Sponsors


WordPress security tips (part 9) – Plugins to secure your blog




In continuation of an earlier series of posts towards making your WordPress installation more secure, here are some more plugins and steps to increase the security of your WordPress installation. An important plugin that can help in ensuring that you are able to detect the security leaks in your WordPress installation is called “WordPress scanner”.

WordPress scanner (learn more at this link).
Running it is fairly simple, you have to move a plugin to your plugins directory and activate it. The plugin will add a link to your WordPress template. Once you are done, you need to disable the plugin (and be sure to do so). Once you have activated the plugin, you need to go to the wpscan page (link) and enter your blog details.

In addition to plugins, you need to evaluate the following.
– Check with your web hosts about whether directory browsing is allowed by default, if no index.html file is present. A lot of hosts have turned that off by default, but if it is on, then you should add an index.html file in your plugins directory; you don’t want people to know which plugins you are using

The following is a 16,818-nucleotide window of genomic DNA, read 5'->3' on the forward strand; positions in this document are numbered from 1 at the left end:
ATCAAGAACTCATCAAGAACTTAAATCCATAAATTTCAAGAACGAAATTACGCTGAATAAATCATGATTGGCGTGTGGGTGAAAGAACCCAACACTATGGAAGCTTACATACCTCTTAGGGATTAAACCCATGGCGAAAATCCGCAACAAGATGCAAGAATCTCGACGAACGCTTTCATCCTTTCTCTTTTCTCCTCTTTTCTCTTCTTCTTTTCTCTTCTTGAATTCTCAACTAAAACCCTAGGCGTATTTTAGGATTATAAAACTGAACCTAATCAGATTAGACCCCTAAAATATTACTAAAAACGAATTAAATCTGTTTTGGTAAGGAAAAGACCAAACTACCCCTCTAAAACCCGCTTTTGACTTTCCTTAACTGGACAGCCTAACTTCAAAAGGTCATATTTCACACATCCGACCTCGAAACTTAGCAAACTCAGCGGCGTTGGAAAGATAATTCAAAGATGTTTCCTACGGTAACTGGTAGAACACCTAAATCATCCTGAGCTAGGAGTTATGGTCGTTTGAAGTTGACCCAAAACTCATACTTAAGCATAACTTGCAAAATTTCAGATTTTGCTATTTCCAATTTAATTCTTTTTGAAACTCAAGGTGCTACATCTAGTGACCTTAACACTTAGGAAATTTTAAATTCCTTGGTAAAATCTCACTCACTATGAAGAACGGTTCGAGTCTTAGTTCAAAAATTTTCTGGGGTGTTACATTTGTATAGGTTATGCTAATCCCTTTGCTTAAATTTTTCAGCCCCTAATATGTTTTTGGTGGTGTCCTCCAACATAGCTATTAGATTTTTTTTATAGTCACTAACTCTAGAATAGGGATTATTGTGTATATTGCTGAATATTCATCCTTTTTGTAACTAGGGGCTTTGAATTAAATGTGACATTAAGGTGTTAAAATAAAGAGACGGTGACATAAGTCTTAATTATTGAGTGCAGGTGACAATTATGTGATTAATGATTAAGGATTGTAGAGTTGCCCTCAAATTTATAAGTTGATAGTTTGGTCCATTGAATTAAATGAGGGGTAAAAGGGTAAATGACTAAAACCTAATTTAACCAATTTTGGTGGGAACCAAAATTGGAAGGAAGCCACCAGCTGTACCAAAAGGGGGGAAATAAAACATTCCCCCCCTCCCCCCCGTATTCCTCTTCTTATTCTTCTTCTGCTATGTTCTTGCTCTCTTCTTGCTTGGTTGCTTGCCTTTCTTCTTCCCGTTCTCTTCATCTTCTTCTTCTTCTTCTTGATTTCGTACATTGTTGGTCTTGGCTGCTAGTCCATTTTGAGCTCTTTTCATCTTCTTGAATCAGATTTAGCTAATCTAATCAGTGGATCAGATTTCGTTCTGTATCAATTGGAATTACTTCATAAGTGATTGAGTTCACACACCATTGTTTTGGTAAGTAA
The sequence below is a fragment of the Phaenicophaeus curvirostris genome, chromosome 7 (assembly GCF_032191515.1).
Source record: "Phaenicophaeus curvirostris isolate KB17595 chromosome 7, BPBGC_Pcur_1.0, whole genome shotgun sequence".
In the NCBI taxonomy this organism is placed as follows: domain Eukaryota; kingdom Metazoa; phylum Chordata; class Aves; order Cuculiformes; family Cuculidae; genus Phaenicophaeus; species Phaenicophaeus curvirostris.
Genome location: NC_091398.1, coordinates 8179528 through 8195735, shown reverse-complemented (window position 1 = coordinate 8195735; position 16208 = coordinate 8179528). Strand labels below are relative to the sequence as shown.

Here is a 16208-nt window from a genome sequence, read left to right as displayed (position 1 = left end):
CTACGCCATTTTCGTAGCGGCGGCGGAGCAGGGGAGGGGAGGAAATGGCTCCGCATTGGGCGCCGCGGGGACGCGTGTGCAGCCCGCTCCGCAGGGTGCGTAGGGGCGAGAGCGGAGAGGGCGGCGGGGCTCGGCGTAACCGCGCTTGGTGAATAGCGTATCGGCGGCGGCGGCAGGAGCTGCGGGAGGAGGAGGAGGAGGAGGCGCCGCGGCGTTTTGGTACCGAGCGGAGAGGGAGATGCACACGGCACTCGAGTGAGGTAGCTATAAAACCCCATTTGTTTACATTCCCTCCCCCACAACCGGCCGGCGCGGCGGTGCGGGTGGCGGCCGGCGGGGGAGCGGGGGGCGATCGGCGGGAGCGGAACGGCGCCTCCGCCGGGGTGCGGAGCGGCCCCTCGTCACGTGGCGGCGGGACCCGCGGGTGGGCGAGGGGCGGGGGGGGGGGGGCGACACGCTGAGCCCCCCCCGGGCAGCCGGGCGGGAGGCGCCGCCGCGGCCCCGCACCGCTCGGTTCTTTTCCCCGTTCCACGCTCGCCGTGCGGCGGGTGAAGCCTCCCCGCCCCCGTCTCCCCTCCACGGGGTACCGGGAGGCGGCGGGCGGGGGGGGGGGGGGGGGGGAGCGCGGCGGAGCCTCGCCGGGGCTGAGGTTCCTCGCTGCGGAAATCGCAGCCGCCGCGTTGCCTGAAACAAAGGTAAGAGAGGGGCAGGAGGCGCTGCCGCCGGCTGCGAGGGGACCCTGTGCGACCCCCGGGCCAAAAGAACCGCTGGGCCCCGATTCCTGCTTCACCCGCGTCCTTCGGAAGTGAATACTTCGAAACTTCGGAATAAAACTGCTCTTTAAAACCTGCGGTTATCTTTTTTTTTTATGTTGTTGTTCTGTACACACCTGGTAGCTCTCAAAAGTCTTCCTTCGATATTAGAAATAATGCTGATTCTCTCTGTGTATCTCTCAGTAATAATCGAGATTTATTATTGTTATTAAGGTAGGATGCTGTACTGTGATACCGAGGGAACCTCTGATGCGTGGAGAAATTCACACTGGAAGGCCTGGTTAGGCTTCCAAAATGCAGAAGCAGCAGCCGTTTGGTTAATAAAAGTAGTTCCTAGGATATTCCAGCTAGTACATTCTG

– Keep your WordPress installation updated, and one way to do the automatically is by using the “WordPress Automatic Upgrade plugin” (link) – Also, WordPress 2.7 onwards has an integrated update feature which you should use.
– Check for the security levels on your Forms / Comments input page. Use a more secure mailer for WordPress (Secure Form Mailer Plugin For WordPress)
– Don’t use plugins without reading a bit more about them. Plugins are made with the best of intentions, but it is quite possible that a plugin can lead to a security hole.




Leave a Reply

You can use these HTML tags

<a href="" title=""> <abbr title=""> <acronym title=""> <b> <blockquote cite=""> <cite> <code> <del datetime=""> <em> <i> <q cite=""> <s> <strike> <strong>